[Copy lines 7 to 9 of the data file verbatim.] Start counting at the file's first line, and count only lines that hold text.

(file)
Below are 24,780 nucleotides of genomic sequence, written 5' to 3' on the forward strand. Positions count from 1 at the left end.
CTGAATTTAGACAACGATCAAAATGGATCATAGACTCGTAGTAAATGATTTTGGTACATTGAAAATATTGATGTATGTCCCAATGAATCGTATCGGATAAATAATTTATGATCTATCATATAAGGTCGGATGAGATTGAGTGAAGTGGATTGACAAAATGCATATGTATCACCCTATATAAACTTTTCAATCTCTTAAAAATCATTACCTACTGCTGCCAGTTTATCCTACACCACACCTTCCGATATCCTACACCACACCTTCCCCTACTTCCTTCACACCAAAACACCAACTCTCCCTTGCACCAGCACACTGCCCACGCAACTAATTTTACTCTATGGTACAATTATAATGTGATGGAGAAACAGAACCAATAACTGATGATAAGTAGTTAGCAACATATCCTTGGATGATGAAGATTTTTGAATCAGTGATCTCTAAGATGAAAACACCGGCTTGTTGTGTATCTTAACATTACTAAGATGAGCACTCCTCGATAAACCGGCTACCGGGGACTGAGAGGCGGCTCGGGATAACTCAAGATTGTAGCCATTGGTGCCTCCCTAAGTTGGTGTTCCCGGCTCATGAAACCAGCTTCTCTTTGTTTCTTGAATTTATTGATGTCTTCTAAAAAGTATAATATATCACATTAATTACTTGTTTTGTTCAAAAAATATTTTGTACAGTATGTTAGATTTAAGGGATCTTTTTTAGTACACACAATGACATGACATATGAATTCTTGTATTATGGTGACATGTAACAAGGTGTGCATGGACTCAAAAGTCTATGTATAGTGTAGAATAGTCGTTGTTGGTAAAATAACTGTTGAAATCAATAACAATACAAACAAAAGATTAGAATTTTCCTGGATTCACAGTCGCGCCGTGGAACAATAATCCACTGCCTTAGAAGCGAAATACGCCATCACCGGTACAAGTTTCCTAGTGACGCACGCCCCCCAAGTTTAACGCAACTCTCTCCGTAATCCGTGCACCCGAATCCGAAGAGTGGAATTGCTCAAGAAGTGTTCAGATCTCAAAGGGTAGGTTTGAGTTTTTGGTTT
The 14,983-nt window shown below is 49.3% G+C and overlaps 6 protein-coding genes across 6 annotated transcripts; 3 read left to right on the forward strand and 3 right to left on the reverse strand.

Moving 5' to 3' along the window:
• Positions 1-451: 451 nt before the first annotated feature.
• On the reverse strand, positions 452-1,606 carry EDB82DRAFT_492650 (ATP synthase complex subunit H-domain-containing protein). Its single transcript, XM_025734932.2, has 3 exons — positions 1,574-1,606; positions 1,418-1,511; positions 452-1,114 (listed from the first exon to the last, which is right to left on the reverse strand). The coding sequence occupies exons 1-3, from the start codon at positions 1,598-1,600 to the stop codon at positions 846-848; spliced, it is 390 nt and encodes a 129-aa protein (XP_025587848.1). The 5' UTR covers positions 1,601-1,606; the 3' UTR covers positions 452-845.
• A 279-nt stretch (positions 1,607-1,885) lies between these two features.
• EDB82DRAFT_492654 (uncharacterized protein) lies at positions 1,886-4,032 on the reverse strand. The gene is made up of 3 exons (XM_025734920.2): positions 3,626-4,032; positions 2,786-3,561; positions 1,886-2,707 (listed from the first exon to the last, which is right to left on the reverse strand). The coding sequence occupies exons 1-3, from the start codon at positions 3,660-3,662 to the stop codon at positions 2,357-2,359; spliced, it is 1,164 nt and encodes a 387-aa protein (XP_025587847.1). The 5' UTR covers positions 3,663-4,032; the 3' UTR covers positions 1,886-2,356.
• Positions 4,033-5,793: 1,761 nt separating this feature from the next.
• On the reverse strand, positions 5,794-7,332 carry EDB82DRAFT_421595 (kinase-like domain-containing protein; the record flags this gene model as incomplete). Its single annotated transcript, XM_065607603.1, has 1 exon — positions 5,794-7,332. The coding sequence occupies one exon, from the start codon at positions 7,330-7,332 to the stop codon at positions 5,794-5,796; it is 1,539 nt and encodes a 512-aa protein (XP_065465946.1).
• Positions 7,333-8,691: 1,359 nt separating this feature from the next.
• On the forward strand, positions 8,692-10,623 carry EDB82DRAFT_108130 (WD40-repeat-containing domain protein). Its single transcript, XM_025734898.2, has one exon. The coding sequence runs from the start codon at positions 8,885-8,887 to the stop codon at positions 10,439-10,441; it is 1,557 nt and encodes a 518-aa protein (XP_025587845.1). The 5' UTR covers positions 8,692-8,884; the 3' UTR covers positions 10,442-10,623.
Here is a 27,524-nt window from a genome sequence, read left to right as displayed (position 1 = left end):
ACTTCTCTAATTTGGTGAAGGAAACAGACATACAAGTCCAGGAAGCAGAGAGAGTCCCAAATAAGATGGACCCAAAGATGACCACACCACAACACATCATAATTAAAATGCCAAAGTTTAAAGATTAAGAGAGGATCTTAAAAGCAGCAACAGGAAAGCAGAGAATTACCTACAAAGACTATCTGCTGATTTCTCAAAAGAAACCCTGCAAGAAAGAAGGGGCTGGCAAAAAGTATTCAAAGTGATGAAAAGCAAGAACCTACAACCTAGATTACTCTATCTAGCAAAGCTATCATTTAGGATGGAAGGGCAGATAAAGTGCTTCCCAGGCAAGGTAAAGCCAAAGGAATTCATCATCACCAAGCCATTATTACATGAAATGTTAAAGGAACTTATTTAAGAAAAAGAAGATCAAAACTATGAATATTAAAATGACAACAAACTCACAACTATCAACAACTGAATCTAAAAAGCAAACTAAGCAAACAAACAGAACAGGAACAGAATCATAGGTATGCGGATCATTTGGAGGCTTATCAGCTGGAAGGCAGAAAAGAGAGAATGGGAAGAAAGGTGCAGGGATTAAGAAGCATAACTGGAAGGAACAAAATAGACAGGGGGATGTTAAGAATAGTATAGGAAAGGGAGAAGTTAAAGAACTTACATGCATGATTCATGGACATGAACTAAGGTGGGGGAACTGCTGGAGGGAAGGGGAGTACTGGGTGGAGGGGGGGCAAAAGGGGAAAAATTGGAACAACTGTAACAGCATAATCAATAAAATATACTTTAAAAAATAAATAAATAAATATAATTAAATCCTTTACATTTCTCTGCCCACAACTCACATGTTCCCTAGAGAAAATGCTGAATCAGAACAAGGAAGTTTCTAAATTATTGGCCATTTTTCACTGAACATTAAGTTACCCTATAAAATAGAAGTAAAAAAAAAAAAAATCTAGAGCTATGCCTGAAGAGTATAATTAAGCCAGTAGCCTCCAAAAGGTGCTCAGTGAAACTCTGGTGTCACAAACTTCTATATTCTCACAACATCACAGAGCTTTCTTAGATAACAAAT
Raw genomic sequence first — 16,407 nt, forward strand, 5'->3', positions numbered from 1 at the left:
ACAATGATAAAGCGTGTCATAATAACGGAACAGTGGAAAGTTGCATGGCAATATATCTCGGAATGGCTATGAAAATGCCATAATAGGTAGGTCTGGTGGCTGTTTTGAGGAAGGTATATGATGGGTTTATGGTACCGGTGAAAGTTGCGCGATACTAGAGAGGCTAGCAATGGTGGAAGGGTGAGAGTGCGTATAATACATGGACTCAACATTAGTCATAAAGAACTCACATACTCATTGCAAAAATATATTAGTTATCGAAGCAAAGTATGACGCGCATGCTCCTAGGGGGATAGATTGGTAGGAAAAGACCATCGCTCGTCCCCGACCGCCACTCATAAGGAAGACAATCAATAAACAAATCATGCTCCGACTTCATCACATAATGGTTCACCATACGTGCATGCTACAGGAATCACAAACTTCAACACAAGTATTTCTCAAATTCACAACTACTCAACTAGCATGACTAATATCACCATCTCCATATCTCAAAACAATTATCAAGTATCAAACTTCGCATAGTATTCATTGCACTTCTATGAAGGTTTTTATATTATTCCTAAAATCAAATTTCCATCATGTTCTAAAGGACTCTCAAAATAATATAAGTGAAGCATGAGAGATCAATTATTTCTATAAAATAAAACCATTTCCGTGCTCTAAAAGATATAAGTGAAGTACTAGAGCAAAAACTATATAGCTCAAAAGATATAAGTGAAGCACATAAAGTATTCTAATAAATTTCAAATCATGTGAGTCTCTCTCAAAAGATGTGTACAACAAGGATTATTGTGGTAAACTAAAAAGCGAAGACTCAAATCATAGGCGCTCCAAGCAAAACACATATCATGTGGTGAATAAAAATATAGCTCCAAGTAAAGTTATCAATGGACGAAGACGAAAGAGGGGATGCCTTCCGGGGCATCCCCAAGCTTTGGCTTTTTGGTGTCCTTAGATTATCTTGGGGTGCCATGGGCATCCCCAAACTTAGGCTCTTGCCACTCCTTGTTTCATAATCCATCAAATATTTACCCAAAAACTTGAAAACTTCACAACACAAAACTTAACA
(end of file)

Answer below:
• A 279-nt stretch (positions 1,607-1,885) lies between these two features.
• EDB82DRAFT_492654 (uncharacterized protein) lies at positions 1,886-4,032 on the reverse strand. The gene is made up of 3 exons (XM_025734920.2): positions 3,626-4,032; positions 2,786-3,561; positions 1,886-2,707 (listed from the first exon to the last, which is right to left on the reverse strand). The coding sequence occupies exons 1-3, from the start codon at positions 3,660-3,662 to the stop codon at positions 2,357-2,359; spliced, it is 1,164 nt and encodes a 387-aa protein (XP_025587847.1). The 5' UTR covers positions 3,663-4,032; the 3' UTR covers positions 1,886-2,356.
• Positions 4,033-5,793: 1,761 nt separating this feature from the next.